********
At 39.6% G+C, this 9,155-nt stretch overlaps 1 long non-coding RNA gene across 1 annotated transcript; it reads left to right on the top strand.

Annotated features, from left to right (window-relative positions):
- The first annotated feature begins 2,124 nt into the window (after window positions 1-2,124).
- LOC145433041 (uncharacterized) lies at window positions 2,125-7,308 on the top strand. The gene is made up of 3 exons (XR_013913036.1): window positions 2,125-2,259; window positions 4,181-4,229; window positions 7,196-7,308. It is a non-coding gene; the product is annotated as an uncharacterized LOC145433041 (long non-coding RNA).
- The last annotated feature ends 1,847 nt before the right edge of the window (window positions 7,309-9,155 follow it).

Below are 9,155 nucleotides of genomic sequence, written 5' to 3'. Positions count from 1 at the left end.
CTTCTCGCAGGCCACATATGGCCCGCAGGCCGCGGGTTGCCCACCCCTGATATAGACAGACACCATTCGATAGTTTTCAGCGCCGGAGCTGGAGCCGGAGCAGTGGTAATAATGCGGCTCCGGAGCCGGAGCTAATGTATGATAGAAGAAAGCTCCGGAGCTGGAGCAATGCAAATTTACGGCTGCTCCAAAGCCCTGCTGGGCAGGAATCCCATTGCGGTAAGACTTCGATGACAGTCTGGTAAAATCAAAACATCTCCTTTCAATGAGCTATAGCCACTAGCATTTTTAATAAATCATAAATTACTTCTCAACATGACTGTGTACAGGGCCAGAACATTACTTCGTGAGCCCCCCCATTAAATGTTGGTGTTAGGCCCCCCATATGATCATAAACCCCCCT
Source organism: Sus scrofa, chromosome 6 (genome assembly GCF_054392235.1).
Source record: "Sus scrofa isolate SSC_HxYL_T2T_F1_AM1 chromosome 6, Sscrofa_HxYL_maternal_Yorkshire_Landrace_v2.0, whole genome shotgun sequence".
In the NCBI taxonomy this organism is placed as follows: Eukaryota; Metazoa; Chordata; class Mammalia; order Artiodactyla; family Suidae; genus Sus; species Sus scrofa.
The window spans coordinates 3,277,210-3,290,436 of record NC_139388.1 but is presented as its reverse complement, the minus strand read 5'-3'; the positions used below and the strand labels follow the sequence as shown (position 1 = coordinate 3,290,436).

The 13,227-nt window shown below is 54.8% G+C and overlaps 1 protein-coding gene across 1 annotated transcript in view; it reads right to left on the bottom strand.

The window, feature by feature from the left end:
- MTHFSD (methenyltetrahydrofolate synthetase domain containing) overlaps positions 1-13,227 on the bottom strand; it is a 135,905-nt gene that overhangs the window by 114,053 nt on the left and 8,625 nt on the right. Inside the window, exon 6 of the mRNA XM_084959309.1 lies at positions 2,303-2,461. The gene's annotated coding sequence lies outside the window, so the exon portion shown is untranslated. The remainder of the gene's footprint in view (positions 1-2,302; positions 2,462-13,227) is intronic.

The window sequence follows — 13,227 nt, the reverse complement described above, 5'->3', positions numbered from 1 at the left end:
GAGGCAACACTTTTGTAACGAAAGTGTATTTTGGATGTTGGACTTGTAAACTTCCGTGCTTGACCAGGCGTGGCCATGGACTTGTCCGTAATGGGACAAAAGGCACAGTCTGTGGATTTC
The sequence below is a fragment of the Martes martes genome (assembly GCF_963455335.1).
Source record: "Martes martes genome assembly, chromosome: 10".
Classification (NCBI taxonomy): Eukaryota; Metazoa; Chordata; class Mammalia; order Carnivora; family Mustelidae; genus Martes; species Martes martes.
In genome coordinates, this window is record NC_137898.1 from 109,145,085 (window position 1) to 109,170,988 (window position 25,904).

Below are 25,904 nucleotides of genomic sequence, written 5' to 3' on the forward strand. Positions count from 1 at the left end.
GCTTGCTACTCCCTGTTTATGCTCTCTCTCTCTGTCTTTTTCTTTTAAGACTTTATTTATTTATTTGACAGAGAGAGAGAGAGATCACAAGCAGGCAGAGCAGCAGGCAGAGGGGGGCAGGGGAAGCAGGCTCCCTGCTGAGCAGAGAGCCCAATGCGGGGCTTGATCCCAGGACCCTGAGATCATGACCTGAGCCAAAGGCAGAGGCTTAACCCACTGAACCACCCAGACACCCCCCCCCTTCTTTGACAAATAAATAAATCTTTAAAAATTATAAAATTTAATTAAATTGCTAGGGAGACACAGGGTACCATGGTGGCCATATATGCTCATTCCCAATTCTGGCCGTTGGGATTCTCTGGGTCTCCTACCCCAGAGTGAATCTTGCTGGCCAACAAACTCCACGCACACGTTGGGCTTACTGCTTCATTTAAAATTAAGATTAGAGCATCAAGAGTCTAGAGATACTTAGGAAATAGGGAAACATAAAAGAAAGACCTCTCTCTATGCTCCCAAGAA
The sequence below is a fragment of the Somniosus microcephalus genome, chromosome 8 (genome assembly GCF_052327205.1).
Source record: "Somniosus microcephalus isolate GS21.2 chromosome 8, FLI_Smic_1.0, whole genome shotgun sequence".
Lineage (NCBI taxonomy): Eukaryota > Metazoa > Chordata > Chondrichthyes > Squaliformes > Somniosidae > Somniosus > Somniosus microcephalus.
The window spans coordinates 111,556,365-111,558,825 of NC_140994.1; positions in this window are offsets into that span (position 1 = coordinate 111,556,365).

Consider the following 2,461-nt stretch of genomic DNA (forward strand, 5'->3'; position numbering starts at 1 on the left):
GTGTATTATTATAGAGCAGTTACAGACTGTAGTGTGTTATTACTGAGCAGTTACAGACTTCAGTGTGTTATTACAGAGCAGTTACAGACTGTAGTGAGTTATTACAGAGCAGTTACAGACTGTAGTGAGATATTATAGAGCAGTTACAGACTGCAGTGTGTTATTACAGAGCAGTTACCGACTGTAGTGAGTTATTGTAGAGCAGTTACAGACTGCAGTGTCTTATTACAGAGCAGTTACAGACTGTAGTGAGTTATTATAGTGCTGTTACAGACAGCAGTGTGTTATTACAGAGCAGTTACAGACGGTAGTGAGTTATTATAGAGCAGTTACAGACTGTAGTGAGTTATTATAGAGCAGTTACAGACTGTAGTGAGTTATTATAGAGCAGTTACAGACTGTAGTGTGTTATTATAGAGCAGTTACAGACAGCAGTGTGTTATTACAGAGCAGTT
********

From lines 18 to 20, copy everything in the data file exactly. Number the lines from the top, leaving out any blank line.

Source record: "Martes martes genome assembly, chromosome: 10".
Classification (NCBI taxonomy): Eukaryota; Metazoa; Chordata; class Mammalia; order Carnivora; family Mustelidae; genus Martes; species Martes martes.
In genome coordinates, this window is record NC_137898.1 from 109,145,085 (window position 1) to 109,170,988 (window position 25,904).